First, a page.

I don't think he does. I think he's caught up, like Narcissus, with the beauty of his own image--as the "uniter" or "third wayer" or something. But whatever it is, it's increasingly not working. The other night I was chatting with the poet Sterling Plumpp, who knows from some Leftist politics, and he suggested that Obama was just not doing what he needed to do, was not being outspoken, was not being the candidate who'd energized Illinois voters in 2002. I agreed--the metaphor that came to mind was a hologram, as if that's what Obama's project, as opposed to the "authentic self" that he feels he must conceal. I noted to Sterling that Obama seemed to be following the usual high-paid Democratic consultants' terrible advice, which usually spells trouble for presidential candidates, and that for whatever reason, he could not or did not want to break out of it. Reciting what is clearly conventional--and thus not really--wisdom, I said it was clear that Obama wants to "appear about the fray," though as I note above, I think there's really something to this.
Another way of putting it is that he's been trying to run a general campaign, and a subtle, timorous, and ineffective one at that, in the Democratic primary. Or perhaps he's running a Vice Presidential campaign, hence his reluctance to distinguish himself from his leading rivals. Part of this general/VP campaign attitude is the lipservice he keeps paying to evangelicals, particularly right-wing ones, at the expense of the Democrats' general and longstanding constituencies. I recognize that there are some Black evangelicals who want to hear Obama trumpet his faith and talk about God, as a way of validating not only his religious beliefs but his "authenticity" as a Black person (that this is still in an issue in 2007 is maddening, but so it is). Nevertheless, Obama appears to go the extra yard, to the extent that, as has been pointed out on other blogs, he is now going to tour South Carolina with the self-loathing homophobic homo Donnie McClurkin. I don't care what arguments Obama or his campaign give, there's no excuse for this. None. Today, however, he was defiant about hitching his star to McClurkin, or vice versa. If he thinks this is going to win him enough votes in South Carolina to pass Clinton, or enough votes anywhere to do anything, he has a real wakeup call coming.
It's clear to me that Obama could gin up Black votes--and Black voters, like a majority of American voters--by actively and aggressively pushing progressive politics and policies, especially if he wraps them in an appealing narrative. Right now, however, he seems unwilling to do that, and is taking a very problematic route. Ultimately I think it's not going to be to his benefit, but perhaps he needs to experience this firsthand. He'll sign his credibility over to a creep like McClurkin and in the end, will be the sucker when Clinton romps to the nomination. The sad thing is, it doesn't have to be this way.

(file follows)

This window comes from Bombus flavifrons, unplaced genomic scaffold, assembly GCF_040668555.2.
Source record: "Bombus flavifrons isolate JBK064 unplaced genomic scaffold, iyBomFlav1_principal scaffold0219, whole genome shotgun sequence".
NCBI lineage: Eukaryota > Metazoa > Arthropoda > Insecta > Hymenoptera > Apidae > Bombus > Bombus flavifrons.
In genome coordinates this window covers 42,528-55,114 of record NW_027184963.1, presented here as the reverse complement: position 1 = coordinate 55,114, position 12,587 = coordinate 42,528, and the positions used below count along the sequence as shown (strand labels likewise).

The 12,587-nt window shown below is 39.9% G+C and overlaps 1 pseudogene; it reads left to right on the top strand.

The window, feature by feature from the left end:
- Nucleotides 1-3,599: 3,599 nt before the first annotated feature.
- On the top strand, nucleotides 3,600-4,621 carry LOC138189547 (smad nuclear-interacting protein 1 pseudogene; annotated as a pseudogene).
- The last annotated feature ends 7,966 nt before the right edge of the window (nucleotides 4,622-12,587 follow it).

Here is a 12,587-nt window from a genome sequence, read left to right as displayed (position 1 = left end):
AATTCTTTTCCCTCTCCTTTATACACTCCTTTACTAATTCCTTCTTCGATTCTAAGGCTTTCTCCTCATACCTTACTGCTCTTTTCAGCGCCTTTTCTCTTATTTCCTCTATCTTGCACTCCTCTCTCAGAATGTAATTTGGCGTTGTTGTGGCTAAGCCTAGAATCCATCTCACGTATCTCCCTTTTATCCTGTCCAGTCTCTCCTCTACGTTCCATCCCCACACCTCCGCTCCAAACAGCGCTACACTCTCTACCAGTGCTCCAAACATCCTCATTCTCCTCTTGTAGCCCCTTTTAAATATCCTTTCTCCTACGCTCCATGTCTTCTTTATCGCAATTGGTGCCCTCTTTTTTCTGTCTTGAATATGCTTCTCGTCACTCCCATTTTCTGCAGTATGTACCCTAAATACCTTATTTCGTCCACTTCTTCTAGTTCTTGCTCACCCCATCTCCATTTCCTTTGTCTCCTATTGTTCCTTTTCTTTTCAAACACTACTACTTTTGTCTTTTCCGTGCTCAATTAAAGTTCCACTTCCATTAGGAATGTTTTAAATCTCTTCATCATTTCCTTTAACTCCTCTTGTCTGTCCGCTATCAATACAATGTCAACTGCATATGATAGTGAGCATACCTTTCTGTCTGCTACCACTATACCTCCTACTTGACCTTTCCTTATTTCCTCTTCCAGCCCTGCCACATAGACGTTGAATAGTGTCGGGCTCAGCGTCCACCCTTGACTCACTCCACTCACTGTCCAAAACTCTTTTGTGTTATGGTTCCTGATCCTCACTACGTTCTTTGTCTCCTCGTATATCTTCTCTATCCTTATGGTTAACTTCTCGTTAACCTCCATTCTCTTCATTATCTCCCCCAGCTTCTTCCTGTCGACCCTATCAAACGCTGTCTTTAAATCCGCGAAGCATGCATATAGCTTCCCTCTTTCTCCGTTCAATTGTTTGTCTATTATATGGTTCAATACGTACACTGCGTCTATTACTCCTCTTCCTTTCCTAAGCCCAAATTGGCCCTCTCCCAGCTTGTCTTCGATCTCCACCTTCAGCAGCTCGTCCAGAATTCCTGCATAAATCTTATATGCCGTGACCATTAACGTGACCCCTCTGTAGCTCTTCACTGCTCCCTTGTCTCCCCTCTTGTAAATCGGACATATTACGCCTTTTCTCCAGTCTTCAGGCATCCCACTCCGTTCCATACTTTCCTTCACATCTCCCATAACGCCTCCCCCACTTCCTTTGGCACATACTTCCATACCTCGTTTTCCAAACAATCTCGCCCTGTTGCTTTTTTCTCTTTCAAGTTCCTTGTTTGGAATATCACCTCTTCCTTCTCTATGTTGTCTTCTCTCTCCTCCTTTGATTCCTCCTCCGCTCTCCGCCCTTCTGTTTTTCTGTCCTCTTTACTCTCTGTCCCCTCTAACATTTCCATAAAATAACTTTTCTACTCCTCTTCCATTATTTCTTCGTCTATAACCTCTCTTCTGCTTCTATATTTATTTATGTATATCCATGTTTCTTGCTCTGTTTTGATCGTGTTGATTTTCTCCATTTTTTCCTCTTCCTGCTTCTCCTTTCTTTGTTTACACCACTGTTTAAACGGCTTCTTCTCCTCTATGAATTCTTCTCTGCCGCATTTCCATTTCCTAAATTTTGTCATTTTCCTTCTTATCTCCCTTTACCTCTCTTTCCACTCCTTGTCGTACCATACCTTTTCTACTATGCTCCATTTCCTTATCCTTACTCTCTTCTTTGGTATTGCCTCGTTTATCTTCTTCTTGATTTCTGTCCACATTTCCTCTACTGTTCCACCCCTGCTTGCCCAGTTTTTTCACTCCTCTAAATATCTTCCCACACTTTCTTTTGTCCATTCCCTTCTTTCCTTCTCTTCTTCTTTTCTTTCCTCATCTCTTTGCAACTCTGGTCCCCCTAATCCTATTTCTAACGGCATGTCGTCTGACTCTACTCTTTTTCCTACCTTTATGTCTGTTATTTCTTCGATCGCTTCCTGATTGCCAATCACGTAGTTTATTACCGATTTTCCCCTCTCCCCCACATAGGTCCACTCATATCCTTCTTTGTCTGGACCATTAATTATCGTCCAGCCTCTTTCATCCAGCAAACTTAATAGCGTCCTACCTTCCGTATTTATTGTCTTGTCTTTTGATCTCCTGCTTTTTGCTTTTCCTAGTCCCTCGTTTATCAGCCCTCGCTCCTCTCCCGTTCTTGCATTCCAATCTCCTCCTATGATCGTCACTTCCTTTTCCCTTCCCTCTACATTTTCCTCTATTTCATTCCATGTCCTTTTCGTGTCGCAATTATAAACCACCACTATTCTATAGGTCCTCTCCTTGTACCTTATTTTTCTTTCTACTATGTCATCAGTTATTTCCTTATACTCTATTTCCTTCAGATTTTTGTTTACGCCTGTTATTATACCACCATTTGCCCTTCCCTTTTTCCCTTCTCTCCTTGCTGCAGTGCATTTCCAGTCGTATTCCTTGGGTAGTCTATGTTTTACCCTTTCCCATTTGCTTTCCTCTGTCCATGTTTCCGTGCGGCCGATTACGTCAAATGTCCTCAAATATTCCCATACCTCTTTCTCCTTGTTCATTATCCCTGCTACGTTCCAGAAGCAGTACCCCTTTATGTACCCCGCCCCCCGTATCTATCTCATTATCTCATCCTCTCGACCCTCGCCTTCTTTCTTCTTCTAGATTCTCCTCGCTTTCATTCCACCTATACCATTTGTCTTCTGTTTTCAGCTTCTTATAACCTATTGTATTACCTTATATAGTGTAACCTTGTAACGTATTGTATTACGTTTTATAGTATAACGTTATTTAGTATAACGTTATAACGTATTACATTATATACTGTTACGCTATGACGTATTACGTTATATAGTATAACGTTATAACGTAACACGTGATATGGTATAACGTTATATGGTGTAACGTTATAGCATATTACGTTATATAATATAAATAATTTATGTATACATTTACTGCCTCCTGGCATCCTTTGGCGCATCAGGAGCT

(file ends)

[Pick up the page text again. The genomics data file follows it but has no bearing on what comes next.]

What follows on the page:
To that end, I had to tell one of Obama's earnest campaign workers today that they shouldn't call me until Obama cuts McClurkin loose and gets his act together. The phone bank person got an earful, but perhaps that's the only way to reach them/him. Letters, emails and other forms of communication have failed, as have my refusals to give them any more money. Let's see if they get the message. Meanwhile, I did donate to Senator Chris Dodd's presidential campaign. Dodd, you may recall, took the courageous step last week of placing a hold on the Cheney-Rockefeller telecom amnesty bill. Although the Democrats still have not gotten anything close to coherent and complete answers on the administration's spying on American citizens, and although even more grave questions have arisen from the Nacchio-Qwest trial (such as why the administration allegedly asked Qwest to allow spying on Americans in early 2001, nine months before the September 11, 2001 attacks!), Democratic senators Jay Rockefeller and Dianne Feinstein acceded to the grossly unpopular president's and administration's constant drumbeat to give retroactive immunity to the telecoms, which are currently being sued. The wrongness of this step is obvious, but until Dodd stepped forward, the Democrats--including the other Democratic presidential candidates--remained silent. Supposedly now both Obama and Joe Biden are on record as supporting the hold, which might have to become a filibuster, since Majority Leader Harry Reid is said to want to push the bill through, so we'll see what happens.
But Dodd's star rose immeasurably to me. Help him out if you feel the same way.